XSLT is an essential tool for converting XML into other kinds of documents: HTML, PDF file, and many others. It's a critical technology for XML-based platforms such as Microsoft .NET, Sun Microsystems' Sun One, as well as for most web browsers and authoring tools. As useful as XSLT is, however, most people have a difficult time getting used to its peculiar characteristics. The ability to use advanced techniques depends on a clear and exact understanding of how XSLT templates work and interact. The XSLT 1.0 Pocket Reference from O'Reilly wants to make sure you achieve that level of understanding. With its concise approach, this handy pocket guide quickly gets you up to speed on XSLT 1.0 so you can covert XML like a seasoned pro. In addition to covering the basics of stylesheet structure, it also explains how to: use template rules create a result tree apply conditional processing transform multiple source documents employ number formatting Thanks to their convenient, quick-reference format, O'Reilly's Pocket References spare you from having to hunt through larger books for answers. They deliver just what you need to get the job done in a timely fashion. And the XSLT 1.0 Pocket Reference is no different--it's the ideal companion to have at your desk when you need an answer fast.
Author : Robert Eckstein
ISBN : 0596001339
Genre : Computers
File Size : 38.20 MB
Format : PDF, Docs
Download : 695
Read : 1193
The XML Pocket Reference, 2nd Edition, is both a handy introduction to XML terminology and syntax, and a quick reference to XML instructions, attributes, entities, and datatypes. The new edition introduces information on XSLT (Extensible Stylesheet Language Transformations) and Xpath.
Scalable Vector Graphics - or SVG - is the XML-based graphics standard from the W3C that enables Web documents to be smaller, faster and more interactive. This book goes through the ins and outs of SVG, from the basics to more complicated features.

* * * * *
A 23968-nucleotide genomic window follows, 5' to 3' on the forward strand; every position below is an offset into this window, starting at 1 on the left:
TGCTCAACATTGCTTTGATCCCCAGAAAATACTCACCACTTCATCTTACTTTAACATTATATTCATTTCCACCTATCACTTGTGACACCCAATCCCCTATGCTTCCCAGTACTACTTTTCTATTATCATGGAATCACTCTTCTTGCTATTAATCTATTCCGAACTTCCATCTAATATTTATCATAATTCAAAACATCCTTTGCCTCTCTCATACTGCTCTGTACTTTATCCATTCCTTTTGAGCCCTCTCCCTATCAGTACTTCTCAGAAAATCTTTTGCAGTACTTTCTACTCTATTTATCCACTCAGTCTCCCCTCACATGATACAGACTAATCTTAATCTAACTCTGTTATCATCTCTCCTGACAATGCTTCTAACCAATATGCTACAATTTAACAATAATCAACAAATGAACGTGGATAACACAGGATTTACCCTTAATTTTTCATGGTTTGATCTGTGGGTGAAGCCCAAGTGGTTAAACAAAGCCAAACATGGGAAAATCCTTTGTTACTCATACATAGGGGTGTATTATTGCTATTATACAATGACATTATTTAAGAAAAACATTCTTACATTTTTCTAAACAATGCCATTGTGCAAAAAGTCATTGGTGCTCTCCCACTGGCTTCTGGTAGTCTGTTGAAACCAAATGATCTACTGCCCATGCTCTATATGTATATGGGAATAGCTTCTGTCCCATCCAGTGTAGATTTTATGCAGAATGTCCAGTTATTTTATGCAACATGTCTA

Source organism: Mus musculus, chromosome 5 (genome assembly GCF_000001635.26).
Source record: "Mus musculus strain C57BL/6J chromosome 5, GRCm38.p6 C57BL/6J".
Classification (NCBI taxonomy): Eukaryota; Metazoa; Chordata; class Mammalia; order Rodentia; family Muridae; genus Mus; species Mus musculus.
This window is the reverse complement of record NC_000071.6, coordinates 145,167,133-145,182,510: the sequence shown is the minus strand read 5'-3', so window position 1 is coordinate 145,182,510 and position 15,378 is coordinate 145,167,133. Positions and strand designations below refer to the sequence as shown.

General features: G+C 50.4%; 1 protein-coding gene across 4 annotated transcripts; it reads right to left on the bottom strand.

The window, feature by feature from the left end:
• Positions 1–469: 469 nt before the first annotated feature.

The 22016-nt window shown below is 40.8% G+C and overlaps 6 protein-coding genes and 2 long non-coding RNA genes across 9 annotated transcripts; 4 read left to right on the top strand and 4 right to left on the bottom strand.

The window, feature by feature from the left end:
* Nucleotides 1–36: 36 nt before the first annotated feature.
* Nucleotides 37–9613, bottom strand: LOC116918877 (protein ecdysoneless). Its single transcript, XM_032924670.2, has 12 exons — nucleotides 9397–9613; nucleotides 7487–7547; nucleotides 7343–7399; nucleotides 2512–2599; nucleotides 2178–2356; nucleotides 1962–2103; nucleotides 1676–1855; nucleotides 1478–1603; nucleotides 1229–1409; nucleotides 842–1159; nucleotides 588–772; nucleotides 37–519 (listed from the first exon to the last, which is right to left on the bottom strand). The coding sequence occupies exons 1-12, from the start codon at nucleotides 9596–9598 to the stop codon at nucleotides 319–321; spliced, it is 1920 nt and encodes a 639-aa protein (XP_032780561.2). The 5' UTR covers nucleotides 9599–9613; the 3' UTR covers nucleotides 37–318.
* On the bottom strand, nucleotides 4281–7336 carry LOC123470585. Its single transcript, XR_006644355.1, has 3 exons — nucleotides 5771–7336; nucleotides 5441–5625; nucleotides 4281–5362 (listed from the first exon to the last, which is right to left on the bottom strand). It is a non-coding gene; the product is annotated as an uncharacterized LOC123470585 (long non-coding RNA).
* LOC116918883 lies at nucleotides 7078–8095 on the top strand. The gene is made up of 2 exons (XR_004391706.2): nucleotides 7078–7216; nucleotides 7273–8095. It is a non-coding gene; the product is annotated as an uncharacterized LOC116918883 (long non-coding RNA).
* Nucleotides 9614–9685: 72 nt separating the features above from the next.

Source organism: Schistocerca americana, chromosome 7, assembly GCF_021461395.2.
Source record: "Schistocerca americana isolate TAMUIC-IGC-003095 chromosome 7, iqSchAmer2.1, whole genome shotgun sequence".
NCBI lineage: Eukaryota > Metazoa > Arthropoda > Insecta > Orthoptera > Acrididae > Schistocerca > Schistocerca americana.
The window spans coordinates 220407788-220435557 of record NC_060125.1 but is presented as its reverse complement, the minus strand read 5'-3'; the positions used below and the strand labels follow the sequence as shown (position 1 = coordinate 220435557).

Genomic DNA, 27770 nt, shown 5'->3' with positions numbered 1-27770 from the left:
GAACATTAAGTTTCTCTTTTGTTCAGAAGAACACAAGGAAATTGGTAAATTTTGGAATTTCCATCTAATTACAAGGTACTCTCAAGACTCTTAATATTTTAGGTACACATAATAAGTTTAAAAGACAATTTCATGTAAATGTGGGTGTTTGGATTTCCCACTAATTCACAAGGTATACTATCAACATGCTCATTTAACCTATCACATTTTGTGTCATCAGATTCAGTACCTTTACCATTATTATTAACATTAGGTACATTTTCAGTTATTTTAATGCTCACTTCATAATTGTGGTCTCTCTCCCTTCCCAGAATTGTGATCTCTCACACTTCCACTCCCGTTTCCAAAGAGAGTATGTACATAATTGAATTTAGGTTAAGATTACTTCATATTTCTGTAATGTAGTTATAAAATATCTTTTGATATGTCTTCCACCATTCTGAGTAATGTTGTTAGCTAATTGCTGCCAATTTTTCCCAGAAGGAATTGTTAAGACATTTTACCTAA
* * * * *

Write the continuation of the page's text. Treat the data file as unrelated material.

Oracle RMAN Pocket Reference is a handy guide for DBAs who intend to use Oracle Recovery Manager for database backup and recovery. Because Recovery Manager (RMAN) is a relatively new tool, many DBAs are just becoming familiar with it. They will welcome a timely book that explains clearly and concisely how to use RMAN for common backup and recovery tasks that are infrequent, yet extremely vital. The first portion of the book is primarily task-oriented. After a short section on RMAN architecture, the book shows (in checklist style) how to perform common backup and recovery tasks such as: Implementing a recovery catalog Creating and running RMAN scripts Configuring input/output channels Taking a full database backup Backing up tablespaces and datafiles Taking incremental backups Recovering lost datafiles The second portion of the book consists of a handy syntax reference to the many RMAN commands. Having a quick reference to RMAN commands is a great convenience to DBAs who otherwise, often under the pressure of a recovery situation, would have to wade through Oracle's online documentation.